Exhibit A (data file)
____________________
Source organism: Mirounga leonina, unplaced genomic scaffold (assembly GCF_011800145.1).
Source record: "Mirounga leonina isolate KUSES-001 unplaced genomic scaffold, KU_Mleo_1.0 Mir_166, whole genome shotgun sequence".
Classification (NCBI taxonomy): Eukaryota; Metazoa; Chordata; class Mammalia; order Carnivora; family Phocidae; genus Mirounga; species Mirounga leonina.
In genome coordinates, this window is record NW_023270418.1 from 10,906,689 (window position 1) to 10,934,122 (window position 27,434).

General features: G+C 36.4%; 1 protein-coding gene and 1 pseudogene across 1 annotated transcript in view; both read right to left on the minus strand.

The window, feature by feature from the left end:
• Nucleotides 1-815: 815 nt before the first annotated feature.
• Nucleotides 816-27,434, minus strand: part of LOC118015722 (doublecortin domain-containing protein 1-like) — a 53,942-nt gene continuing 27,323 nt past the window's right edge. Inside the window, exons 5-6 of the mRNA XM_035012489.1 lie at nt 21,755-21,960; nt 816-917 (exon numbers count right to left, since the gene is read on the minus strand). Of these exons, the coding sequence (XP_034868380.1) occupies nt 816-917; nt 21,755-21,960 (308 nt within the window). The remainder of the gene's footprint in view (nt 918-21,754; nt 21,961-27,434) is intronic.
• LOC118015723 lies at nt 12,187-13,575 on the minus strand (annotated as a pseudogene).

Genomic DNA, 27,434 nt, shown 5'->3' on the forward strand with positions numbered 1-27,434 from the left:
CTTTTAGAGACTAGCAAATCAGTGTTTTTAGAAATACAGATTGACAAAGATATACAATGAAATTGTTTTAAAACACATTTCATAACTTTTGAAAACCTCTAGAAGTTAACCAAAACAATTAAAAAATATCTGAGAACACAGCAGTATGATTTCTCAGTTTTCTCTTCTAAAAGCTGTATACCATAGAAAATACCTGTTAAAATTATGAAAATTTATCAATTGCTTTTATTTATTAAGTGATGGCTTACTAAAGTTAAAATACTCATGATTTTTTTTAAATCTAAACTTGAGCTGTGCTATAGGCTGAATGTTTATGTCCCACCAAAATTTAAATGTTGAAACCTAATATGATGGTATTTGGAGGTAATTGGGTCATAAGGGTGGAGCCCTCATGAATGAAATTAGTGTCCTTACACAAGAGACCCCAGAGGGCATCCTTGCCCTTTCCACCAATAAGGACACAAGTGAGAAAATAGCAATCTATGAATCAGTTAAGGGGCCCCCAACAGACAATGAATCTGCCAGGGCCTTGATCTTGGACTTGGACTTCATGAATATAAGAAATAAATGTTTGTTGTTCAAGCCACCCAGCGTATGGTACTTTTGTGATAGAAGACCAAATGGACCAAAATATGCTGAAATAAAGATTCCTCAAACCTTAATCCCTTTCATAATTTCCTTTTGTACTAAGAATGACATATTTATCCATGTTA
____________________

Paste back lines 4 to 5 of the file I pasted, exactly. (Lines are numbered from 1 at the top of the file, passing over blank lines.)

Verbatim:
In genome coordinates, this window is record NW_023270418.1 from 10,906,689 (window position 1) to 10,934,122 (window position 27,434).

General features: G+C 36.4%; 1 protein-coding gene and 1 pseudogene across 1 annotated transcript in view; both read right to left on the minus strand.